In late June, Issa requested an accounting from the various federal agencies involved in the stimulus on the bill’s requirements for signage. The signs, which tell passersby a project is being paid for by stimulus funds, have cost taxpayers as much as $10,000 in some cases. Issa and Rep. Aaron Schock (R-Ill.) have publicly stated that the signs violate anti-propaganda laws which date to the 1950s.
Issa called the signs politically motivated and wasteful, despite relaxed requirements from various agencies, including the Department of Transportation:
Despite eliminating requirements to post signs, Department of Transportation agencies are still improperly focused on pushing projects to display signs crediting President Obama and the so-called “stimulus” for earmarked funding handouts. The administration’s obsession with using taxpayer money to get political credit for projects adds unnecessary expenses and bureaucracy to a spending package that’s failing to spur promised job creation in the private sector.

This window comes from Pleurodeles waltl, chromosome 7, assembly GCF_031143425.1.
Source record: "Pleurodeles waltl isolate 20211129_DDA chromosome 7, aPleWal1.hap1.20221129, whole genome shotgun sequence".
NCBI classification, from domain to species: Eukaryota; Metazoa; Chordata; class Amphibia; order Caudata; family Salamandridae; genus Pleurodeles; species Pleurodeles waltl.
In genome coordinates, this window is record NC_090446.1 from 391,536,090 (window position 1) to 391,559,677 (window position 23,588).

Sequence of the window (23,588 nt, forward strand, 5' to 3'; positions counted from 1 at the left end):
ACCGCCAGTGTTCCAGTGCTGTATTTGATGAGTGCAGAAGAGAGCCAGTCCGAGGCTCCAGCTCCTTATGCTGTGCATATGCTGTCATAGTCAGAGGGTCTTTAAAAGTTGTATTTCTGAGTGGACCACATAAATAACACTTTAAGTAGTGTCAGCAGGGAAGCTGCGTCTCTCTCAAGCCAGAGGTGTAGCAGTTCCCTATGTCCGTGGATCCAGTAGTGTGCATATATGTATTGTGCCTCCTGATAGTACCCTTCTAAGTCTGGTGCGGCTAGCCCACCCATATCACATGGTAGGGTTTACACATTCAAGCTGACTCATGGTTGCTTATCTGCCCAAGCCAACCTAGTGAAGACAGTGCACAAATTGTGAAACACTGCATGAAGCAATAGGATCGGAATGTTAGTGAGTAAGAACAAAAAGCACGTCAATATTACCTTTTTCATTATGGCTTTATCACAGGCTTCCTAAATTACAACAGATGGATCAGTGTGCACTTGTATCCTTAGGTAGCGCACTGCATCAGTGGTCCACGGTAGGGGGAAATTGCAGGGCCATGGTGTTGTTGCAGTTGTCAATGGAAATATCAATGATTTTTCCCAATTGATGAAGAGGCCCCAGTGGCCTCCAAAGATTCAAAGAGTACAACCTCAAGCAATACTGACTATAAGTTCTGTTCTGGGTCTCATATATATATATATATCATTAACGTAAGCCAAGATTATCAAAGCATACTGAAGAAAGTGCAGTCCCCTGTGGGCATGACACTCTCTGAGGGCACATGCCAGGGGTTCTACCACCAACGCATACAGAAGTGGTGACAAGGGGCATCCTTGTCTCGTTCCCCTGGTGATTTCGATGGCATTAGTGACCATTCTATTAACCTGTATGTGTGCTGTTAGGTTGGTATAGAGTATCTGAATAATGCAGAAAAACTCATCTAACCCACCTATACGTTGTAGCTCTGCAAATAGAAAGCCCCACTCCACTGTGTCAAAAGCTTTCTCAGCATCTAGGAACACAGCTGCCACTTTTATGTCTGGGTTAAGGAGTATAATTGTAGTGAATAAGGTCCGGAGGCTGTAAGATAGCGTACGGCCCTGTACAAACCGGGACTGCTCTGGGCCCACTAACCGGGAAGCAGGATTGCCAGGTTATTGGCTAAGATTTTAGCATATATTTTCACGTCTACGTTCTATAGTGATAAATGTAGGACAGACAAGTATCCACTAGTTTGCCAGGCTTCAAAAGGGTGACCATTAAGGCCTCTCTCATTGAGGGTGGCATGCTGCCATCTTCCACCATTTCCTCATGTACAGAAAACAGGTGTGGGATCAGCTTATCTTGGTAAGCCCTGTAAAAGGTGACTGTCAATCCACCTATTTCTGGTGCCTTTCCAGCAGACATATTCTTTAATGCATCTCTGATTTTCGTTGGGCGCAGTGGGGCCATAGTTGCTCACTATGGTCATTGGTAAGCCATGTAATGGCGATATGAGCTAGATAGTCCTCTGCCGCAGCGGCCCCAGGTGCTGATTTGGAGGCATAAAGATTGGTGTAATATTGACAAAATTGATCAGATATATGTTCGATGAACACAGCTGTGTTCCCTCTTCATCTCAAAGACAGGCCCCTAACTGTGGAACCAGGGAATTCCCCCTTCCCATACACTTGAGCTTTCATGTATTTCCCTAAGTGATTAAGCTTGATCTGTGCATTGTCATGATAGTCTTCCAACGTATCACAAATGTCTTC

Earlier this month, PJM reported that the inspector general investigating the Department of Housing and Urban Development’s requirements on the stimulus signage found they did not require the signs, but stated they were “highly recommended.”
PJM has now obtained the reports from the inspectors general investigating both the Department of Commerce and the Department of Transportation. The Department of Commerce did require the use of the signs, according to the IG report:
Recovery Act Standard Terms and Conditions Section B.2, page 3, requires all Recovery Act funded projects to display the Recovery Act sign throughout the construction phase. The agency awarding funds will provide additional instructions regarding specifications.
The Economic Development Administration, which is part of Commerce, did not require the signage specifically, but did require all recipients of federal funds to “construct and maintain a sign indicating federal involvement in the construction project.”